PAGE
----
Target Selects a New CIOThird IT Leader Since Massive Data Breach
Target Corp. has replaced its "interim" CIO, who was named to the post last year following its massive 2013 data breach that compromised 40 million credit card numbers and exposed personal details on 70 million customers.
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The retailer's new executive vice president and CIO is Mike McNamara, who was serving as CIO at UK-based Tesco PLC, a grocery and general merchandise retailer. McNamara was instrumental in modernizing Tesco's IT and supply chain worldwide, which helped establish Tesco as an e-commerce pioneer that's now one of the world's largest online grocers, according to Target's announcement. He replaces Bob DeRodes, who joined Target in May 2014 and is now retiring (see: Target Hires New CIO).
McNamara will report to Target Chairman and CEO Brian Cornell, who joined the firm in August 2014 (see: Target Names New CEO Following Breach). He'll have oversight of the company's technology team and operations, including information security, and will help shape enterprise strategy as a member of Target's leadership team, according to the retailer.
"Last year, following the resignation of our previous CIO, we stated that we were seeking an interim CIO to lead us through the near-term transformation of our information security and compliance structure and practices," says Target spokesperson Katie Boylan. "[DeRodes] was hired to help enhance data security and guide the company's information technology roadmap, and he did just that."
During his tenure, DeRodes hired Brad Maiorino as the company's first chief information security officer and helped prepare Target for the 2014 holiday season, Target says. DeRodes now will serve for a brief time in a senior advisory role to Target, the retailer says.
"[DeRodes] joined Target during a very challenging but important moment for the company," Cornell, the CEO, says. "I'm grateful for the progress that [DeRodes] and his team have made, and for the foundational IT work that's been done to set Target up for future success."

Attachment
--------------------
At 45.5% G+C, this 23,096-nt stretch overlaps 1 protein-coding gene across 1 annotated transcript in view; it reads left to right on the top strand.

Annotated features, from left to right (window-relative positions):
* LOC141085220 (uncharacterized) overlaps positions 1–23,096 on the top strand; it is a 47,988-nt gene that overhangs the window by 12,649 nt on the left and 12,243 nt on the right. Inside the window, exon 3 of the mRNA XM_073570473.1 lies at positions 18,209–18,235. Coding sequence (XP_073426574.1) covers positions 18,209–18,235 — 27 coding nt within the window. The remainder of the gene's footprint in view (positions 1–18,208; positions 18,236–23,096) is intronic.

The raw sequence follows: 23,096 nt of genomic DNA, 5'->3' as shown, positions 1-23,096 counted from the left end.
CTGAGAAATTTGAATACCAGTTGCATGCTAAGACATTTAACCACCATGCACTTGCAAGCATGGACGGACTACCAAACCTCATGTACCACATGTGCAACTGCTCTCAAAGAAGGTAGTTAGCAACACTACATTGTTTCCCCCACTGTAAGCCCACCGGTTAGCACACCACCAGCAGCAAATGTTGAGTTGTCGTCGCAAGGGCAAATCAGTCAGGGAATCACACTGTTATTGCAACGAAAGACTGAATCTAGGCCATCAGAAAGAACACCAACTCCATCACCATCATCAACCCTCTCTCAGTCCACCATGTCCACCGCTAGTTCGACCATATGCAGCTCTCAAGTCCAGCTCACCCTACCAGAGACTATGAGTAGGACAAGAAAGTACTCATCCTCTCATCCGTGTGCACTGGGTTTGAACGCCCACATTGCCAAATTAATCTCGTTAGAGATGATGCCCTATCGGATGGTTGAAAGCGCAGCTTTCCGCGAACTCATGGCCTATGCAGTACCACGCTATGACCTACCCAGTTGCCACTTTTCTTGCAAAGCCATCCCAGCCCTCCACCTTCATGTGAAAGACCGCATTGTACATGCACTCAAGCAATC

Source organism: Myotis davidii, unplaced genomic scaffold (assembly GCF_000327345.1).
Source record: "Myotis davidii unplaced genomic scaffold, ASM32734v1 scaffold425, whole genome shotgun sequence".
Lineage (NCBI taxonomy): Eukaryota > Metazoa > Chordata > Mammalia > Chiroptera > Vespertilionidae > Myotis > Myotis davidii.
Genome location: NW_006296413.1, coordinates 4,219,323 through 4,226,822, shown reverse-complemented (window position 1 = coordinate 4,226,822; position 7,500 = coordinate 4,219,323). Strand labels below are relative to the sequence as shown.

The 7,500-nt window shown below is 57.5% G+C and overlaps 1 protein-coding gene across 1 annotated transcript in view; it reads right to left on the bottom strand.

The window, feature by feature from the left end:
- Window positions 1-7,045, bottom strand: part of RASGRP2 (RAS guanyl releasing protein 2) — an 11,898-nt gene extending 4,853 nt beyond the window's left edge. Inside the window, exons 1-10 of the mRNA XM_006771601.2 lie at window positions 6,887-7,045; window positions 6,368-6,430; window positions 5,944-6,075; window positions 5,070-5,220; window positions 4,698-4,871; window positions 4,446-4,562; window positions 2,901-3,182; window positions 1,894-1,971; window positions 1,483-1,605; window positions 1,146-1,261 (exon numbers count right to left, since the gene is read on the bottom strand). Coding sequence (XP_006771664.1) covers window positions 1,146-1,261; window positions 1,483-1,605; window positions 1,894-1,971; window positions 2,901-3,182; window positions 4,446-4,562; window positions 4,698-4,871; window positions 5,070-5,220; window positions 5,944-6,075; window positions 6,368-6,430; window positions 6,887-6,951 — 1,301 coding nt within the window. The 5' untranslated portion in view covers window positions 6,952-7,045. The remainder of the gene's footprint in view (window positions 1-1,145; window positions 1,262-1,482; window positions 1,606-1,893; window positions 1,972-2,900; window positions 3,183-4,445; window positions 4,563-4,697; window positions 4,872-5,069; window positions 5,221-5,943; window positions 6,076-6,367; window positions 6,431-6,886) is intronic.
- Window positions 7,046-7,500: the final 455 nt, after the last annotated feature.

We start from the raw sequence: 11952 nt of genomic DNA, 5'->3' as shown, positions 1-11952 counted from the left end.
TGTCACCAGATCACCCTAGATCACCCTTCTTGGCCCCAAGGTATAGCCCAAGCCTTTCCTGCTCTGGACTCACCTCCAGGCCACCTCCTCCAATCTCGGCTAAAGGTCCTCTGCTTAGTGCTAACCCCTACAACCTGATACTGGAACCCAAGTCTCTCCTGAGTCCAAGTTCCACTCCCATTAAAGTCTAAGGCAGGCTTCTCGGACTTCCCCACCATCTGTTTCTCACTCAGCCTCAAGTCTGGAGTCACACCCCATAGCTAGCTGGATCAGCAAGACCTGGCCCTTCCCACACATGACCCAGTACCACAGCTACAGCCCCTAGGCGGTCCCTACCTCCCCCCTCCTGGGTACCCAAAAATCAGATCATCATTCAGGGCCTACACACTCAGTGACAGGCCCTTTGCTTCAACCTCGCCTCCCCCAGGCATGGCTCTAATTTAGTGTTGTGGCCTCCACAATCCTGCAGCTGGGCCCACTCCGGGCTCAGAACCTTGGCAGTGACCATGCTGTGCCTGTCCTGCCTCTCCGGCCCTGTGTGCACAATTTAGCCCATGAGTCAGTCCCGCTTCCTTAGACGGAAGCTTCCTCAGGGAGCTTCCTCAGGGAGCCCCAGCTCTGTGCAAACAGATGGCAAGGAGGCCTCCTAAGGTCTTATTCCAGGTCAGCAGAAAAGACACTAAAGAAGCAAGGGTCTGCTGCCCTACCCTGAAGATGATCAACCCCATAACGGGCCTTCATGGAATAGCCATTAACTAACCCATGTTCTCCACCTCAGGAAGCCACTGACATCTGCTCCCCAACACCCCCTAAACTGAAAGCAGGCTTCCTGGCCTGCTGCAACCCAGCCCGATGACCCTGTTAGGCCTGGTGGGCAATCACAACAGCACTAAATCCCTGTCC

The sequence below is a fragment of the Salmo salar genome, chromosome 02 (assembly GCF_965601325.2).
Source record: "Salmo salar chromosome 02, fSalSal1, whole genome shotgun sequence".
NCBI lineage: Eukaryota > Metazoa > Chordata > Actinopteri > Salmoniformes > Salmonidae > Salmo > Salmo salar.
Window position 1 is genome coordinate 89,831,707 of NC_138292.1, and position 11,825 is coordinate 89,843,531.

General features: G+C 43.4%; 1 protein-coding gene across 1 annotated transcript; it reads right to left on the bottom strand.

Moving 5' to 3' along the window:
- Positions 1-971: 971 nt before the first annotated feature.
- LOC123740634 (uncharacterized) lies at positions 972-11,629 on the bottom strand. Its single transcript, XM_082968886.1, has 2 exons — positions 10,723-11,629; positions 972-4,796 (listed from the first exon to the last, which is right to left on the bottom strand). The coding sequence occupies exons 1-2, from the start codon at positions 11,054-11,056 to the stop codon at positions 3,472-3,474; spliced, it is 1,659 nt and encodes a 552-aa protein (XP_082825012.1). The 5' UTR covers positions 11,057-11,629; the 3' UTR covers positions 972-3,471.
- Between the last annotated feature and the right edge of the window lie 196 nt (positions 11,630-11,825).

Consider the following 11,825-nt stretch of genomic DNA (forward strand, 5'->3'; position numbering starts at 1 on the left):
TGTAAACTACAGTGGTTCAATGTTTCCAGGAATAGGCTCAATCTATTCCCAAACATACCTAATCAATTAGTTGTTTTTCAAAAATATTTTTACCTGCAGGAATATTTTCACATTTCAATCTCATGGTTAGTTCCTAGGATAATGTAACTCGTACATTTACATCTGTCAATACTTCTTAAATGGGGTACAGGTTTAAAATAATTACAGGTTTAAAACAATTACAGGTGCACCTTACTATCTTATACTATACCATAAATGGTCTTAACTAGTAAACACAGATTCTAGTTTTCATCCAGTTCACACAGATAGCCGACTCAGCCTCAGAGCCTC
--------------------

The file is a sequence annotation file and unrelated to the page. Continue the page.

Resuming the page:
Analyzing Target's CIO Shuffle
The shuffle in CIOs started when Beth Jacob resigned in March 2014 following the breach (see: Target to Hire New CIO, Revamp Security). At the time of her resignation, Greg Steinhafel, former Target chairman, president and CEO, said Jacob's leaving was "a difficult decision," but noted that "this was a time of significant transformation for the retail industry and for Target."
Following her departure, it made sense for Target to have the CIO role filled with someone with DeRodes' level of experience, "regardless of how long he was to hold the role, so as to mollify the concerns of critics," says Al Pascual, director of fraud and security at Javelin Strategy and Research. DeRodes has more than 40 years of experience in information technology, data security and business operations. He was a senior information technology adviser for the Center for CIO Leadership, the U.S. Department of Homeland Security, the U.S. Secretary of Defense and the U.S. Department of Justice. He has also held top technology positions at a number of multinational companies.
The turnover Target has experienced in such a pivotal role "is understandable in a situation such as this," says Shirley Inscoe, an analyst at the consultancy Aite Group. "However, if additional turnover occurs, it should be interpreted as a very negative sign."
Starting out in his new position, McNamara should begin by establishing a strong working relationship with Maiorino, the CISO, Pascual says. "Together, they will need to ensure that there is clear and actionable reporting all the way up to senior leadership on major security issues, which was one of their most serious deficiencies before the breach," he says.
McNamara also needs to work with the CISO to identify any data security risks that have not yet been addressed and develop a timeline for necessary action, Inscoe says.